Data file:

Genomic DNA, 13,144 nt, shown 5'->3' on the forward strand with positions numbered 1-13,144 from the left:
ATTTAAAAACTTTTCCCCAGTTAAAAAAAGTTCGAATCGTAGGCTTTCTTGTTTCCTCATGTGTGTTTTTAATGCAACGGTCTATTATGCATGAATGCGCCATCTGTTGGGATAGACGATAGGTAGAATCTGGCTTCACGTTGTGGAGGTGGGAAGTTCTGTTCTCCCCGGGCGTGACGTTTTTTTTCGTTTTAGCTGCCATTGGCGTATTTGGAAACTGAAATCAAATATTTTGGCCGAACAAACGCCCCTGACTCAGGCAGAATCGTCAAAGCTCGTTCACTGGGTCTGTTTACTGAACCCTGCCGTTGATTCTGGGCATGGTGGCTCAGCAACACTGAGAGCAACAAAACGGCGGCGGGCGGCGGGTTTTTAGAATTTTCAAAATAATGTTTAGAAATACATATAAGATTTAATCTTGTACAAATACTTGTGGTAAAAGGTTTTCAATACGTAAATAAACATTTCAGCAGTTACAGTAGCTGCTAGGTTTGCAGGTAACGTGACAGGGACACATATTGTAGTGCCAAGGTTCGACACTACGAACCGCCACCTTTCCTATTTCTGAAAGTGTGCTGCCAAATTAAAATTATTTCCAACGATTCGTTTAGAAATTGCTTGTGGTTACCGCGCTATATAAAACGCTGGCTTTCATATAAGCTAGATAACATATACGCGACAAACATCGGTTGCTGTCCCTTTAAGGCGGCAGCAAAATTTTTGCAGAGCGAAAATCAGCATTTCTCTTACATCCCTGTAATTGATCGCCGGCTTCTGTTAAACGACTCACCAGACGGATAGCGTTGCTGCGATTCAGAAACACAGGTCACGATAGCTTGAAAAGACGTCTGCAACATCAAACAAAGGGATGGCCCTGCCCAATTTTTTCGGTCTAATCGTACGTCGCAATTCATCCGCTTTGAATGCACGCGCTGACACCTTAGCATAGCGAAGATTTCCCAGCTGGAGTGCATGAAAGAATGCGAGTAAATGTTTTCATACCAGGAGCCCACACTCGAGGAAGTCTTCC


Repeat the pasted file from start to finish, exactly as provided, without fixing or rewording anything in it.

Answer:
Genomic DNA, 13,144 nt, shown 5'->3' on the forward strand with positions numbered 1-13,144 from the left:
ATTTAAAAACTTTTCCCCAGTTAAAAAAAGTTCGAATCGTAGGCTTTCTTGTTTCCTCATGTGTGTTTTTAATGCAACGGTCTATTATGCATGAATGCGCCATCTGTTGGGATAGACGATAGGTAGAATCTGGCTTCACGTTGTGGAGGTGGGAAGTTCTGTTCTCCCCGGGCGTGACGTTTTTTTTCGTTTTAGCTGCCATTGGCGTATTTGGAAACTGAAATCAAATATTTTGGCCGAACAAACGCCCCTGACTCAGGCAGAATCGTCAAAGCTCGTTCACTGGGTCTGTTTACTGAACCCTGCCGTTGATTCTGGGCATGGTGGCTCAGCAACACTGAGAGCAACAAAACGGCGGCGGGCGGCGGGTTTTTAGAATTTTCAAAATAATGTTTAGAAATACATATAAGATTTAATCTTGTACAAATACTTGTGGTAAAAGGTTTTCAATACGTAAATAAACATTTCAGCAGTTACAGTAGCTGCTAGGTTTGCAGGTAACGTGACAGGGACACATATTGTAGTGCCAAGGTTCGACACTACGAACCGCCACCTTTCCTATTTCTGAAAGTGTGCTGCCAAATTAAAATTATTTCCAACGATTCGTTTAGAAATTGCTTGTGGTTACCGCGCTATATAAAACGCTGGCTTTCATATAAGCTAGATAACATATACGCGACAAACATCGGTTGCTGTCCCTTTAAGGCGGCAGCAAAATTTTTGCAGAGCGAAAATCAGCATTTCTCTTACATCCCTGTAATTGATCGCCGGCTTCTGTTAAACGACTCACCAGACGGATAGCGTTGCTGCGATTCAGAAACACAGGTCACGATAGCTTGAAAAGACGTCTGCAACATCAAACAAAGGGATGGCCCTGCCCAATTTTTTCGGTCTAATCGTACGTCGCAATTCATCCGCTTTGAATGCACGCGCTGACACCTTAGCATAGCGAAGATTTCCCAGCTGGAGTGCATGAAAGAATGCGAGTAAATGTTTTCATACCAGGAGCCCACACTCGAGGAAGTCTTCC